At Howard University, a preview of Biden’s lazy reelection strategy

This past week, President Biden gave us a hint of what we can expect from his 2024 reelection campaign. We can expect it to be heavy on incendiary culture war topics, and low on substance.

Leading with the culture wars often requires a candidate to cry wolf, and that was exactly what Biden did this past week, while speaking at Howard University in Washington, D.C.

Biden sounded the alarm on (deliberately undefined) white supremacy, while casting himself in the role of antidote. He exhorted Americans to “stand against the poison of white supremacy [as I did in my inaugural address].” He then declared white supremacy to be “the most dangerous terrorist threat to our homeland.”

Let’s cut through the smokescreen here.

America has isolated individuals who hate black people. And illegal immigrants. And Asians. And Jews. It also has individuals who hate white people, and who are willing to express this antipathy with violence. (Just last week, a black man in Tulsa was arrested for killing two white strangers because he “hates white people”.)

In a multiethnic nation like this one, tolerance is constantly at war with people who would divide us along hostile lines of race and ethnicity. People like President Biden.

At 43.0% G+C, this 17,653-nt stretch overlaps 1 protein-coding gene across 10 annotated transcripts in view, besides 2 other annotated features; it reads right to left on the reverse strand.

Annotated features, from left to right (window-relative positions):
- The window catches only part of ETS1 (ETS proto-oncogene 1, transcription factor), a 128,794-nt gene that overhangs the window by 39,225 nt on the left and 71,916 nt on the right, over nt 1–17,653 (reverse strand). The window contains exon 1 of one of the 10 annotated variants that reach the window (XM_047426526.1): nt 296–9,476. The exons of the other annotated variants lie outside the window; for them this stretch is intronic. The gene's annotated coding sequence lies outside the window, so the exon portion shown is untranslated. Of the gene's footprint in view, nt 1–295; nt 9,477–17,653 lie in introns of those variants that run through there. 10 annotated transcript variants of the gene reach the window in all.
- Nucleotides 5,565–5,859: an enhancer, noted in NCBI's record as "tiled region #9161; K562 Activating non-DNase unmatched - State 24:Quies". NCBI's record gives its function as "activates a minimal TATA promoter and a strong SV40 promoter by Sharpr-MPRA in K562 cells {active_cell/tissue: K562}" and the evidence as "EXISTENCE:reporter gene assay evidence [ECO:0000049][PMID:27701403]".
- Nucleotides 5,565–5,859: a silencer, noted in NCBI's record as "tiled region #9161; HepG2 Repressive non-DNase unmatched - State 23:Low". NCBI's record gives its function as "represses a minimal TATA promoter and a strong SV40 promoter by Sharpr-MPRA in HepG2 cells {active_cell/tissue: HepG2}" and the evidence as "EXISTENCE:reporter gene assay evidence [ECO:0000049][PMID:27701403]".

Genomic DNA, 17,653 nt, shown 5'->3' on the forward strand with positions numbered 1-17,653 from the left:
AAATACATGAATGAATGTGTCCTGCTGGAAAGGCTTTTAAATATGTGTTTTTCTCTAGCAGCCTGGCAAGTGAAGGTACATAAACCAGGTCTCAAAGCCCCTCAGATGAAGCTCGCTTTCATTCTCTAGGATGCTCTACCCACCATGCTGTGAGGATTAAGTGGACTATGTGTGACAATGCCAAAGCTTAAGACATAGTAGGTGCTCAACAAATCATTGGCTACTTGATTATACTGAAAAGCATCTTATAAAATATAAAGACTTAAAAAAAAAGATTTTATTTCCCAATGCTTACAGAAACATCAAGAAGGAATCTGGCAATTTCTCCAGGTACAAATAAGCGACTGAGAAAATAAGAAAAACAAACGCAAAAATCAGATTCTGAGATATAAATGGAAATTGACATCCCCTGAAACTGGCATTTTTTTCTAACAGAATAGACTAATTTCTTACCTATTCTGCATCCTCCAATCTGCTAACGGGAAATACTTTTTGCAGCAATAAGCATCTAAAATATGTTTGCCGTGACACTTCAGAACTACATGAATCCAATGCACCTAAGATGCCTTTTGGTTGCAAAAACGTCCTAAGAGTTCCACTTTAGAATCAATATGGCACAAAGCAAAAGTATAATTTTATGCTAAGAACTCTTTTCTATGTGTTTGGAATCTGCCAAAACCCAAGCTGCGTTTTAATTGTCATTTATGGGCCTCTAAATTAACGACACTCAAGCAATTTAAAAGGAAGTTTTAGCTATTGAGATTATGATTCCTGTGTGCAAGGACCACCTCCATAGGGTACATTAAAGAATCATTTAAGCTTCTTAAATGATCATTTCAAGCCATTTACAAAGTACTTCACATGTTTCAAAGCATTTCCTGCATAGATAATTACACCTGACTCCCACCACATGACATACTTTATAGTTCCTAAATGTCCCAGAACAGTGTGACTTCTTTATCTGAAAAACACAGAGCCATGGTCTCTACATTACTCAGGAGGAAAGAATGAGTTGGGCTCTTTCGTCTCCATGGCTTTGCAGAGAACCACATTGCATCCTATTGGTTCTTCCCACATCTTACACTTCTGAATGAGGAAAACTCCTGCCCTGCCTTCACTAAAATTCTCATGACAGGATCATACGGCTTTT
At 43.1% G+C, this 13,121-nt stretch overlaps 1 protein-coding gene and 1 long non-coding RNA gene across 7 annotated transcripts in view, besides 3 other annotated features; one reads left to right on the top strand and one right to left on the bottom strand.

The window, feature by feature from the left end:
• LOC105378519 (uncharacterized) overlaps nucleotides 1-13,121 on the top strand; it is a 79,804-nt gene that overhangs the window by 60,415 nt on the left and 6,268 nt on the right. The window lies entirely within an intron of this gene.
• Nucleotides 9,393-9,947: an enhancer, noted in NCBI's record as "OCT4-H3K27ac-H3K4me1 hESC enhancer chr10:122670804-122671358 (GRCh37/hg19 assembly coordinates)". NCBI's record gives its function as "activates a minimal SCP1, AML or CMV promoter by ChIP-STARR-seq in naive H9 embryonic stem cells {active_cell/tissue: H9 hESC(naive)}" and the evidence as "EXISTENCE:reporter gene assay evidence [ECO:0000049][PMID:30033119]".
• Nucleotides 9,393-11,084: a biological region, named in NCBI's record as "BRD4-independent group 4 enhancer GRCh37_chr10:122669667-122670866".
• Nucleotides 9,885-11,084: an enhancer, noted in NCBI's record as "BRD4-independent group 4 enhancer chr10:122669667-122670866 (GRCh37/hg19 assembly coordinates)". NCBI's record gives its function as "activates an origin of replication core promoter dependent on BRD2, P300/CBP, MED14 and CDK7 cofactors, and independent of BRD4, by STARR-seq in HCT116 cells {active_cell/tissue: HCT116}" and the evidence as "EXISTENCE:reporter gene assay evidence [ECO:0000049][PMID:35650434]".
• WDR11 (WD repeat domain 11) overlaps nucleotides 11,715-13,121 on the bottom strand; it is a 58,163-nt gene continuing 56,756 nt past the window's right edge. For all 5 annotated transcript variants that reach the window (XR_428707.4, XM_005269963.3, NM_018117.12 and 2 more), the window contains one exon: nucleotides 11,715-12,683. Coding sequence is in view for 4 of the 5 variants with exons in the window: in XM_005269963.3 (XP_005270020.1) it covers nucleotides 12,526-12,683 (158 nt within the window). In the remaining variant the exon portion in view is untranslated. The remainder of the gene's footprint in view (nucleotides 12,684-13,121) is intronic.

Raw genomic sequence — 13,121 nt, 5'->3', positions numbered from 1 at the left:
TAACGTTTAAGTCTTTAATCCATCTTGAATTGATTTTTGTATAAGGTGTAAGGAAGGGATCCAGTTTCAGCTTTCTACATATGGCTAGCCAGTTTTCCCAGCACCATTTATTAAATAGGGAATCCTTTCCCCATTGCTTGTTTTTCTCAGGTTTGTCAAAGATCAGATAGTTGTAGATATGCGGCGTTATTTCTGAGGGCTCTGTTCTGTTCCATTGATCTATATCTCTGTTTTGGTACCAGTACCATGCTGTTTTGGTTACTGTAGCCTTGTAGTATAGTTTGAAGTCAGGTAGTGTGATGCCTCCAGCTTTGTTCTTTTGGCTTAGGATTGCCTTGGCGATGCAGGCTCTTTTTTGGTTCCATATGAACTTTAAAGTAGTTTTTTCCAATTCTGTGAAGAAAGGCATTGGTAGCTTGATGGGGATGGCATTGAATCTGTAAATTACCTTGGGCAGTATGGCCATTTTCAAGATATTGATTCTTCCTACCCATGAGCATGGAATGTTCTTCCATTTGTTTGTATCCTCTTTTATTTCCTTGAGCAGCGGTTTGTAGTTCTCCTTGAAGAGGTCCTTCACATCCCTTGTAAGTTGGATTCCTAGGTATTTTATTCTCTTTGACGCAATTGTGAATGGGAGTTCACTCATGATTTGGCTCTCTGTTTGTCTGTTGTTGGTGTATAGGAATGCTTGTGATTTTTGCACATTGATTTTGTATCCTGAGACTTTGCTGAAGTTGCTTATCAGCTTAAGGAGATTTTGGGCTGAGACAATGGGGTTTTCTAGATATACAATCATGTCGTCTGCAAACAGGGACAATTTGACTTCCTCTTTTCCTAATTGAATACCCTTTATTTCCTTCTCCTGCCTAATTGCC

But the fact remains: white supremacy, as an organized, coherent ideology, has no substantial constituency in the United States.  Americans, on the contrary, have been becoming more accepting of diversity with each generation.

Diversity is also a fact on the ground. Forty-eight percent of Generation Z, our youngest adult generation, is comprised of “racial or ethnic minorities”. Between 2009 and 2017, America had a twice-elected black president.

Why, then, is President Biden speaking like a Civil Rights leader on the front lines in Selma, Alabama in 1965?

Intellectual laziness, for starters. I should also mention that Howard University, where the president spoke, has a majority black enrollment, so the race card was irresistibly low-hanging fruit for an 80-year-old white man delivering a commencement address there.

But there is also the simple fact that Joe Biden is in trouble as he faces his reelection campaign. After nearly three years in office, President Biden has had considerable stumbles in the realms of economics and foreign policy. His overall approval rating consistently wavers between thirty and forty percent. According to Reuters, 54% of Americans disapprove of Joe Biden’s job performance; and that means that the dreaded “MAGAs” aren’t the only voters whom Biden has failed to impress.

And speaking of Trump: Donald Trump, a former president with plenty of baggage of his own, has edged ahead of Joe Biden in at least one poll.

No one can really argue with Joe Biden when he makes general, blanket statements about the evils of racism. Biden faces more difficulty when forced to defend his policies on inflation, crime, immigration, and energy independence.

And so what does the president do? He goes to a historically black university, and casts himself as the white knight figure holding back a tide of white supremacy. Don’t fall for it, folks.